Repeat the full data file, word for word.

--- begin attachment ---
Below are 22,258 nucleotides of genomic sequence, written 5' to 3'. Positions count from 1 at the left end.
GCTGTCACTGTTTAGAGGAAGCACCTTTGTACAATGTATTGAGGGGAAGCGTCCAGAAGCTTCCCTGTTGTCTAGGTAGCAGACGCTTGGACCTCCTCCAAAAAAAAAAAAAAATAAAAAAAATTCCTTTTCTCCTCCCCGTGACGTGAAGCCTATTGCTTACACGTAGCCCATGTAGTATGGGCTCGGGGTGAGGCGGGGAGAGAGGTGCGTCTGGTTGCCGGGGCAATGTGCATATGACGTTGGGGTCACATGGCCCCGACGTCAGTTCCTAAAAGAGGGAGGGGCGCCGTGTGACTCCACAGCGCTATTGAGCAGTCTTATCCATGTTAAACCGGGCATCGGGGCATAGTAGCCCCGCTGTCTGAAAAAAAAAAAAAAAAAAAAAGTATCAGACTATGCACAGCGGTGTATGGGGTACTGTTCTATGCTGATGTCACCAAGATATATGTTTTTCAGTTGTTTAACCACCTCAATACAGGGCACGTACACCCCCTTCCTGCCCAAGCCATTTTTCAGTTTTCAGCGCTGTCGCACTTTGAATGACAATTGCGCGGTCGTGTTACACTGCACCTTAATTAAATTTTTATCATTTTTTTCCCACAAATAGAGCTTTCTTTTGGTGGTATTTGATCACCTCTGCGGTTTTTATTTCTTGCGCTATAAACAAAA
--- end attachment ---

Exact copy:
Below are 22,258 nucleotides of genomic sequence, written 5' to 3'. Positions count from 1 at the left end.
GCTGTCACTGTTTAGAGGAAGCACCTTTGTACAATGTATTGAGGGGAAGCGTCCAGAAGCTTCCCTGTTGTCTAGGTAGCAGACGCTTGGACCTCCTCCAAAAAAAAAAAAAAATAAAAAAAATTCCTTTTCTCCTCCCCGTGACGTGAAGCCTATTGCTTACACGTAGCCCATGTAGTATGGGCTCGGGGTGAGGCGGGGAGAGAGGTGCGTCTGGTTGCCGGGGCAATGTGCATATGACGTTGGGGTCACATGGCCCCGACGTCAGTTCCTAAAAGAGGGAGGGGCGCCGTGTGACTCCACAGCGCTATTGAGCAGTCTTATCCATGTTAAACCGGGCATCGGGGCATAGTAGCCCCGCTGTCTGAAAAAAAAAAAAAAAAAAAAAGTATCAGACTATGCACAGCGGTGTATGGGGTACTGTTCTATGCTGATGTCACCAAGATATATGTTTTTCAGTTGTTTAACCACCTCAATACAGGGCACGTACACCCCCTTCCTGCCCAAGCCATTTTTCAGTTTTCAGCGCTGTCGCACTTTGAATGACAATTGCGCGGTCGTGTTACACTGCACCTTAATTAAATTTTTATCATTTTTTTCCCACAAATAGAGCTTTCTTTTGGTGGTATTTGATCACCTCTGCGGTTTTTATTTCTTGCGCTATAAACAAAA